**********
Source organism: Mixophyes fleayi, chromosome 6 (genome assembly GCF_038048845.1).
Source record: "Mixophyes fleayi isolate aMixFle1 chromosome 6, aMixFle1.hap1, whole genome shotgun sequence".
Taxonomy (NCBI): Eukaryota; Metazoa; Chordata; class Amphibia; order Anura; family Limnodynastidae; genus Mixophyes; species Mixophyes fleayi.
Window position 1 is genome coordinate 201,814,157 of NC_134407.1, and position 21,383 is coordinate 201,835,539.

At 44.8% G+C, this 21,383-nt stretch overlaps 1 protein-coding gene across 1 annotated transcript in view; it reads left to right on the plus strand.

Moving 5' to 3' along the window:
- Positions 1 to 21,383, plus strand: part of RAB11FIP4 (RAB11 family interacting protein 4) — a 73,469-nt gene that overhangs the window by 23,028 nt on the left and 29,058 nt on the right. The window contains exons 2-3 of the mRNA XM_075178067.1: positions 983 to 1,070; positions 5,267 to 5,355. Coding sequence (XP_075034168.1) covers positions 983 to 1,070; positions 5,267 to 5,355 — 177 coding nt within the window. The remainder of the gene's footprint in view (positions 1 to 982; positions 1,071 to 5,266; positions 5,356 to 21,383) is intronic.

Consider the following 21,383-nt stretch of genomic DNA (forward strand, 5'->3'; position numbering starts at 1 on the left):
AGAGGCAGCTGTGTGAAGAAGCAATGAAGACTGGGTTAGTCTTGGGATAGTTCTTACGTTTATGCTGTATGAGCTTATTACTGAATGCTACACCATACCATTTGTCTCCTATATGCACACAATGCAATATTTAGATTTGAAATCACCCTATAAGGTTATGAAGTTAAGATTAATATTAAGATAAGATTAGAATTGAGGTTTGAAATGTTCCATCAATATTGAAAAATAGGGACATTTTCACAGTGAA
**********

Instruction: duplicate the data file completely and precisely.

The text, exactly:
Source organism: Mixophyes fleayi, chromosome 6 (genome assembly GCF_038048845.1).
Source record: "Mixophyes fleayi isolate aMixFle1 chromosome 6, aMixFle1.hap1, whole genome shotgun sequence".
Taxonomy (NCBI): Eukaryota; Metazoa; Chordata; class Amphibia; order Anura; family Limnodynastidae; genus Mixophyes; species Mixophyes fleayi.
Window position 1 is genome coordinate 201,814,157 of NC_134407.1, and position 21,383 is coordinate 201,835,539.

At 44.8% G+C, this 21,383-nt stretch overlaps 1 protein-coding gene across 1 annotated transcript in view; it reads left to right on the plus strand.

Moving 5' to 3' along the window:
- Positions 1 to 21,383, plus strand: part of RAB11FIP4 (RAB11 family interacting protein 4) — a 73,469-nt gene that overhangs the window by 23,028 nt on the left and 29,058 nt on the right. The window contains exons 2-3 of the mRNA XM_075178067.1: positions 983 to 1,070; positions 5,267 to 5,355. Coding sequence (XP_075034168.1) covers positions 983 to 1,070; positions 5,267 to 5,355 — 177 coding nt within the window. The remainder of the gene's footprint in view (positions 1 to 982; positions 1,071 to 5,266; positions 5,356 to 21,383) is intronic.

Consider the following 21,383-nt stretch of genomic DNA (forward strand, 5'->3'; position numbering starts at 1 on the left):
AGAGGCAGCTGTGTGAAGAAGCAATGAAGACTGGGTTAGTCTTGGGATAGTTCTTACGTTTATGCTGTATGAGCTTATTACTGAATGCTACACCATACCATTTGTCTCCTATATGCACACAATGCAATATTTAGATTTGAAATCACCCTATAAGGTTATGAAGTTAAGATTAATATTAAGATAAGATTAGAATTGAGGTTTGAAATGTTCCATCAATATTGAAAAATAGGGACATTTTCACAGTGAA